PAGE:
Unlike Critical Race Theory, CCC’s training assumes humans are not inherently prejudiced and will bring peace between races
Tampa, FL – As the U.S. continues to grapple with racial tension in cities, Conservative Clergy of Color is offering its new employee training program, “Getting to All Lives Matter,” as an alternative for employees to the biased, politically correct Critical Race Theory (CRT) that has been adopted in workplaces and schools across the country. Critical Race Theory argues that White Americans are implicitly biased, inherently racist, and fragile. The Black Lives Matter-fueled riots that have gripped America’s cities have caused large corporations, universities, and even Federal agencies to adopt CRT in an effort to conform to the BLM narrative that America is an inherently racist country.
“Our hope through this training is that we can bring people together. As ministers it’s our calling to build unity in the Christian way, and we feel that, given the racial climate in our country, there needs to be unity in the workplace. Critical Race Theory is not a unifying philosophy,” said CCC founder Bishop Aubrey Shines.
“Getting to All Lives Matter” is an easy, one-day training program that consists of six modules. Unlike CRT or similar ideas found in “The 1619 Project,” “Getting to All Lives Matter” is based on facts, real history, and dispenses with the “White Fragility” blame-game approach. The modules provide employees at all levels with the tools and resources to address the incredibly difficult topic of race and how to reach a constructive understanding. The modules are as follows:
- The All Lives Matter Approach Means Stronger Teams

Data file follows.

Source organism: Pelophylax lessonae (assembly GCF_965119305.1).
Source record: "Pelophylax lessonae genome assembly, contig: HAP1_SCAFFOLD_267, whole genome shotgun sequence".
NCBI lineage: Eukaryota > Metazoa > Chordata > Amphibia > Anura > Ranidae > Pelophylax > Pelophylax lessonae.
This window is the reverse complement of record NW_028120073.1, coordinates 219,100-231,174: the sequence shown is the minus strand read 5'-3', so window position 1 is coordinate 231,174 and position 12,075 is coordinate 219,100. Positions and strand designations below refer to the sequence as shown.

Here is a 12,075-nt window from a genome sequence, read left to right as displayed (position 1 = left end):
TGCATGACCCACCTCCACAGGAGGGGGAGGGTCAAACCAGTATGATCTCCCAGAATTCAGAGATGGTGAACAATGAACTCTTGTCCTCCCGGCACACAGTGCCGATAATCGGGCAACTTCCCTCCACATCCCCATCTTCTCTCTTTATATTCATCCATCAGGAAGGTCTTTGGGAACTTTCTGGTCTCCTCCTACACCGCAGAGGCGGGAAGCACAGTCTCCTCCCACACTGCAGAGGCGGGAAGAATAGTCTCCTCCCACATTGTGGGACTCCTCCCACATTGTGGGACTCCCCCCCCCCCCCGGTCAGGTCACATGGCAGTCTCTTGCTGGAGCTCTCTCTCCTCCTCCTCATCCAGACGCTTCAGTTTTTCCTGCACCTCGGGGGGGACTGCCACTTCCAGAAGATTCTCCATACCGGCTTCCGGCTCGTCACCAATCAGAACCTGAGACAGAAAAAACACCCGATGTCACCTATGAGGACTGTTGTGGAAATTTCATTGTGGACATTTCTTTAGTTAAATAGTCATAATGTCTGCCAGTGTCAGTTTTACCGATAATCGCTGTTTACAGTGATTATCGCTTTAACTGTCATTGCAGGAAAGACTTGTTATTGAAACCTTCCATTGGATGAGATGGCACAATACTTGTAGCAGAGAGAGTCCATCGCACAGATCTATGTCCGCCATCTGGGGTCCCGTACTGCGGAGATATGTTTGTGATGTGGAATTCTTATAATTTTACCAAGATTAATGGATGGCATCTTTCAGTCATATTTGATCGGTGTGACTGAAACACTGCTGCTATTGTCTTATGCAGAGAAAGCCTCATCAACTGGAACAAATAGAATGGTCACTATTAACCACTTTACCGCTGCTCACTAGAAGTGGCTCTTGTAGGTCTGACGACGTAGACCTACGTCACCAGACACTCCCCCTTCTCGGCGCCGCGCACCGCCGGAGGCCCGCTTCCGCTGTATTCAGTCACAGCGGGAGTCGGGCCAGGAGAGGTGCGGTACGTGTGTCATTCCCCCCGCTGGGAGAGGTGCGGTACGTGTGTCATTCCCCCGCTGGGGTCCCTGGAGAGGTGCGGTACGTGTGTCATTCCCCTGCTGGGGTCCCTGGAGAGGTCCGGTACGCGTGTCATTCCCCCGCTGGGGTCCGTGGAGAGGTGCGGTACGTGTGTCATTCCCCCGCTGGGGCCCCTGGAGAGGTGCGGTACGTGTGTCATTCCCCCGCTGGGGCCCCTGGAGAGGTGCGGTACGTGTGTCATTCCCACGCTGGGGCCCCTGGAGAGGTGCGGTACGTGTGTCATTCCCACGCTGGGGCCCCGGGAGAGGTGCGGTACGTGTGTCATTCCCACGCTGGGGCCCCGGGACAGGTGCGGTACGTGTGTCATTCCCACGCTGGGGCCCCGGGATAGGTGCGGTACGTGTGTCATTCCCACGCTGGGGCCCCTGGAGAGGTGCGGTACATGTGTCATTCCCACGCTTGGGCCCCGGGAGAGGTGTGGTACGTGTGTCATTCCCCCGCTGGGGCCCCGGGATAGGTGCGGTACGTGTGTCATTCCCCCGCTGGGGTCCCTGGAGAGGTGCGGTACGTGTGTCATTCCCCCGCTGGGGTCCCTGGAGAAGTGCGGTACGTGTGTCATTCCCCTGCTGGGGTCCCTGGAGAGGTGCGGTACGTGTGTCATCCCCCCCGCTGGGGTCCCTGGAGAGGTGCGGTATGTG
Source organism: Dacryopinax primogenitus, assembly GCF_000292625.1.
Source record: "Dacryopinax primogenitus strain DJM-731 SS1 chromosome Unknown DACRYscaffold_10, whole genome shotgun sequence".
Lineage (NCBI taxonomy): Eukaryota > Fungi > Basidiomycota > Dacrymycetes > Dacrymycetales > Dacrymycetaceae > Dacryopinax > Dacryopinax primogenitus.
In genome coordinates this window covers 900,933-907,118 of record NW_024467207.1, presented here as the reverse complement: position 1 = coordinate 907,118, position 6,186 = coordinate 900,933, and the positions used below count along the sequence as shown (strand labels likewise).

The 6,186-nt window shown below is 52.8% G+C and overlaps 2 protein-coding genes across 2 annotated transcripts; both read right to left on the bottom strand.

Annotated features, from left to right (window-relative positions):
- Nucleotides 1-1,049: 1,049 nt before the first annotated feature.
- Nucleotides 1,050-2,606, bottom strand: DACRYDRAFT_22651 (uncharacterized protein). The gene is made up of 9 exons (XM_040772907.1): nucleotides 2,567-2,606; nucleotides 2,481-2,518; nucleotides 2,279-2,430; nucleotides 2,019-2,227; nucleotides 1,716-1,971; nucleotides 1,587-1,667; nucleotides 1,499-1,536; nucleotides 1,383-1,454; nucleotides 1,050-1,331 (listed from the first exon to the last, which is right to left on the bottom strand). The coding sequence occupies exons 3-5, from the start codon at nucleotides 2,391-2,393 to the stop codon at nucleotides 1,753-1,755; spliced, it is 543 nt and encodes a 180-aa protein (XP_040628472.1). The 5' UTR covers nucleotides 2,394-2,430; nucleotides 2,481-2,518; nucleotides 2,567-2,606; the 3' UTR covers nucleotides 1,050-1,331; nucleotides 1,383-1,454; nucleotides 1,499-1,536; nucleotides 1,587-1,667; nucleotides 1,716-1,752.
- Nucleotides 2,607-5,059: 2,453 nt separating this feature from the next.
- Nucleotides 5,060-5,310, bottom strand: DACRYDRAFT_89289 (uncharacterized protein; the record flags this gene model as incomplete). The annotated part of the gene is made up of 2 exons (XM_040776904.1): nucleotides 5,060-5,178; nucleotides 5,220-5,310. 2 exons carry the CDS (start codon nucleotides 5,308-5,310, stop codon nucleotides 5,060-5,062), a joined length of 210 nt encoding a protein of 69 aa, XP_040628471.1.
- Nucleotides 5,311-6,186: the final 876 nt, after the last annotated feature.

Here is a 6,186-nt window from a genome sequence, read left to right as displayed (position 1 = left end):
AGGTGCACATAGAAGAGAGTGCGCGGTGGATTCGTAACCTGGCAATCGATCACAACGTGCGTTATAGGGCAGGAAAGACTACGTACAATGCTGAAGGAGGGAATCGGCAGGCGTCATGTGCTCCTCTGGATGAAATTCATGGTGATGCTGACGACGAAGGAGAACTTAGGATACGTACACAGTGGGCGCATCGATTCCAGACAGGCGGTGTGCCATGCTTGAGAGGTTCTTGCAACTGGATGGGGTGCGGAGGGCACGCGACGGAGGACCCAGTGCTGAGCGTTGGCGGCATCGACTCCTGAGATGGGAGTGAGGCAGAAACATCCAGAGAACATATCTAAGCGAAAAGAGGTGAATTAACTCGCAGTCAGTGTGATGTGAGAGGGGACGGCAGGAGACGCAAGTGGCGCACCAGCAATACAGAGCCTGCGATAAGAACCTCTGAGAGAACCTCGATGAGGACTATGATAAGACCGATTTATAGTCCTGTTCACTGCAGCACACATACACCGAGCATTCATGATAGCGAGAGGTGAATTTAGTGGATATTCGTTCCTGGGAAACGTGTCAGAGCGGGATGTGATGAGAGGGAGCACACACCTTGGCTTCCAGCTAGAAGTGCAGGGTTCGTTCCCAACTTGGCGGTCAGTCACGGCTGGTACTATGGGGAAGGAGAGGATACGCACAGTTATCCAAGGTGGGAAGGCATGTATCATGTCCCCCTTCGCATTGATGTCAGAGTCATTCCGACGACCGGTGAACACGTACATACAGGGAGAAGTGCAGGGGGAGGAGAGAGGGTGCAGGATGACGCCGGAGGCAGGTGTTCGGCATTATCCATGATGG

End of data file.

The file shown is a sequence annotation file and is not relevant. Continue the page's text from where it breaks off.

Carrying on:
- How We Get Race Wrong
- Don’t Take the Bait to Hate
- Fact-Based Talk on Equity And Opportunity
- What’s Working, What Didn’t, and What Should Be Tried
- Focused Minds and Open Hearts
The “Getting to All Lives Matter” modules argue that White people are not hopelessly and inherently racist even when they aren’t trying, and that many workplace confrontations involving race are often fueled by a lack of understanding. The modules examine Americans’ common history, and explore the actual state of race relations without the rhetoric in the current discourse. The modules tackle the agendas of organizations like BLM, how to take in information from the media without getting lost in click-baiting, and how to reduce inequality without assigning blame. Trainees will also practice these ideas in real-world scenarios to create tolerant environments in their offices and help employees reach an understanding.
All of this is designed to build teamwork in the office. The modules are designed to build common ground on the fundamental issue of race, which translates into solving regular workplace problems and collaborating on projects. By building trust between coworkers on a personal level, an office can expect stronger productivity and more soundly achieve its business goals.
“We want to be healers. We want people to understand that they have value and that their opinion has value,” Bishop Shines said. “Businesses don’t thrive on conflict, and by creating understanding in the workplace we hope to help the country begin the healing process and to reach reconciliation outside of the workplace.”
To schedule interviews with Bishop Aubrey Shines of Conservative Clergy of Color, please contact Will Hadden at [email protected] or call 703.739.5920